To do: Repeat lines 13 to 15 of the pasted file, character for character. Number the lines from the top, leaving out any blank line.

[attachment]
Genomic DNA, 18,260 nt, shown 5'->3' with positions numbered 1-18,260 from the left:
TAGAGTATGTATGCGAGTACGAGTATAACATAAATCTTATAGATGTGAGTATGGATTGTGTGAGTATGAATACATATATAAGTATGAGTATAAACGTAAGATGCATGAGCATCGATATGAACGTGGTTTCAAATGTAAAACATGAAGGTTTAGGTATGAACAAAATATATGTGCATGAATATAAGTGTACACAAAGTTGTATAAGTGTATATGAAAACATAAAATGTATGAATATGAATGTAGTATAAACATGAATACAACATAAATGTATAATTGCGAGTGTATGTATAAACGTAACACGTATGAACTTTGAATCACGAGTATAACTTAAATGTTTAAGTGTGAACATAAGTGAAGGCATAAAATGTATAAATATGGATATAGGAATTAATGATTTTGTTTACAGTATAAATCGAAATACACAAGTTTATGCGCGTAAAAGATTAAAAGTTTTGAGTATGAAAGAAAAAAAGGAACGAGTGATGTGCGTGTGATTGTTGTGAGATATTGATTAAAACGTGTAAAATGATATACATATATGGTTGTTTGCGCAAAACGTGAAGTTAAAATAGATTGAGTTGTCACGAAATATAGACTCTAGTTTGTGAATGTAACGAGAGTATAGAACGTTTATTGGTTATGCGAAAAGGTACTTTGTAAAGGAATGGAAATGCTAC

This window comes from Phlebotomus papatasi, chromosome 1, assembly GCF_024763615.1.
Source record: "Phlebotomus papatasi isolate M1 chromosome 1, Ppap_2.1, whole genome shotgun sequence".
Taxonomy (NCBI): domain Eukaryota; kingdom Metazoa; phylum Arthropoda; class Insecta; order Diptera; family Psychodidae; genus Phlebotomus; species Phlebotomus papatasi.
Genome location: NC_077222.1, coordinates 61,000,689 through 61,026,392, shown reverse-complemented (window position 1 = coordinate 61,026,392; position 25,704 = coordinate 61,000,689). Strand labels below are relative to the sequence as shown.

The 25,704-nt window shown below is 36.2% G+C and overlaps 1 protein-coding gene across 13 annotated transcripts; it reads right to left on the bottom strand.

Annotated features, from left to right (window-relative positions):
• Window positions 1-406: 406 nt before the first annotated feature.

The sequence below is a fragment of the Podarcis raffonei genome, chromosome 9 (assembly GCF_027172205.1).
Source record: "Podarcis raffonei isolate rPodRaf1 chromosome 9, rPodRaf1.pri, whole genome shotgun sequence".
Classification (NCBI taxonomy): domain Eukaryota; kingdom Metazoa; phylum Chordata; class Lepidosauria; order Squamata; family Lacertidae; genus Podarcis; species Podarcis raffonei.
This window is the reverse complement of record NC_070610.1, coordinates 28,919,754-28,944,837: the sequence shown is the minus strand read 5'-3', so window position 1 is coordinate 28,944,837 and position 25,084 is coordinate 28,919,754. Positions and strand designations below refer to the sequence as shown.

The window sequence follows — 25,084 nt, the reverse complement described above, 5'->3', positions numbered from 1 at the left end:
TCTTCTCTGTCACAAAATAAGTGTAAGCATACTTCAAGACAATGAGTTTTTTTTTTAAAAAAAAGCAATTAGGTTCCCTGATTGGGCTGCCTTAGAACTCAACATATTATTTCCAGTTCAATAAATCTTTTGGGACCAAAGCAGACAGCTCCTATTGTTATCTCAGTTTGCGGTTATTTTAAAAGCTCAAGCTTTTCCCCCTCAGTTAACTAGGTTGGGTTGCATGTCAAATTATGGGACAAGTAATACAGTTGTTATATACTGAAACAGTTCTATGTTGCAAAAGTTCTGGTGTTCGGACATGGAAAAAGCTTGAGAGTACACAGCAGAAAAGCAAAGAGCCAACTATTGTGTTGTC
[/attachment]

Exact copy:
This window is the reverse complement of record NC_070610.1, coordinates 28,919,754-28,944,837: the sequence shown is the minus strand read 5'-3', so window position 1 is coordinate 28,944,837 and position 25,084 is coordinate 28,919,754. Positions and strand designations below refer to the sequence as shown.

The window sequence follows — 25,084 nt, the reverse complement described above, 5'->3', positions numbered from 1 at the left end:
TCTTCTCTGTCACAAAATAAGTGTAAGCATACTTCAAGACAATGAGTTTTTTTTTTAAAAAAAAGCAATTAGGTTCCCTGATTGGGCTGCCTTAGAACTCAACATATTATTTCCAGTTCAATAAATCTTTTGGGACCAAAGCAGACAGCTCCTATTGTTATCTCAGTTTGCGGTTATTTTAAAAGCTCAAGCTTTTCCCCCTCAGTTAACTAGGTTGGGTTGCATGTCAAATTATGGGACAAGTAATACAGTTGTTATATACTGAAACAGTTCTATGTTGCAAAAGTTCTGGTGTTCGGACATGGAAAAAGCTTGAGAGTACACAGCAGAAAAGCAAAGAGCCAACTATTGTGTTGTC